This week’s Teacher Tuesday saw Nahida, a headteacher from Kabul, Afghanistan explaining the difficulties education in her country faced under the Taliban government and the knock-on effect the previous government’s policy has had on primary education and teaching gaps, especially among women.
At present, Afghanistan has the greatest gender disparity for lower secondary education completion. The issue of gender is only exacerbated by the divide between young people living in urban/rural areas, this is sadly typical of education in developing countries.
Nahida herself graduated from Kabul University in the late 1980’s and became a teacher. When the Taliban government came to power in 1996, they closed girls for schools and prevented female teachers, like Nahida, from teaching.
Rather than simply accepting this injustice, Nahida bravely opposed government policy and started a home-school for girls. This was, of course, done unofficially and in secret because of the great risk to Nahida, her pupils and their parents.
After the Taliban government fell in 2001, Nahida returned to her primary school to find it a shell of its former structure. Nahida and her fellow teachers cleaned the classrooms and rebuilt the structures with mud and stones.
Nahida found it difficult to get young girls to return to school, the cultural effect that previous government had left in place had done a lot of damage and Nahida described girls’ return to her school as ‘slow’. She targeted families and mosques to ensure as many young people were brought into school as possible.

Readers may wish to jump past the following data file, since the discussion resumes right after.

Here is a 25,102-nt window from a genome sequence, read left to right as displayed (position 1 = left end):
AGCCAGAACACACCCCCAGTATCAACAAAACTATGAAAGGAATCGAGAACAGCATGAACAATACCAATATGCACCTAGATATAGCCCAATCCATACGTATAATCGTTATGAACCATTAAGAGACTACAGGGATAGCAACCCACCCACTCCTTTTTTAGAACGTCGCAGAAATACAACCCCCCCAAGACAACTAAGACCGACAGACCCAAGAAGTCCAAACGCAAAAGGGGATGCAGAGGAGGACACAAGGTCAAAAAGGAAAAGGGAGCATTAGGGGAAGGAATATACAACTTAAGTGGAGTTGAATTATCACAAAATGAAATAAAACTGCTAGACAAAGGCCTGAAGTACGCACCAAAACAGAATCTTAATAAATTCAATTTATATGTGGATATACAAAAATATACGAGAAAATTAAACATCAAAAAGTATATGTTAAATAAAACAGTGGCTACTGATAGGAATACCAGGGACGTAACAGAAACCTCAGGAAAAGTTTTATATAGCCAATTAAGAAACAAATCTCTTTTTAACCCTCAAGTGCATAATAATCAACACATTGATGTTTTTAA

Of, course, where there is a lack of female completion of secondary school, there will inevitably be a lack of female teachers. Completing secondary education is the minimum requirement for becoming a teacher in Afghanistan and Afghanistan sorely needs female teachers to act as role-models for their young pupils, to encourage and nurture them and to show education does work.
However, it is not simply the legacy of Afghanistan’s previous government that is causing these deficiencies, there is also the issue of conflict and insurgency in the country. If insurgents attack a school, regardless of where it is in the country, parents will keep their children home for days, fearing for their lives. This is more likely in rural communities where there is less security and policing for residents and children.
However, despite the difficulties and the threats, Nahida continues to work tirelessly to deliver female education in Afghanistan. She is a paragon who, for 25 years, has continued teaching because she knows the power and the value of education. Education transforms lives and provides people with the skills they need to provide for themselves.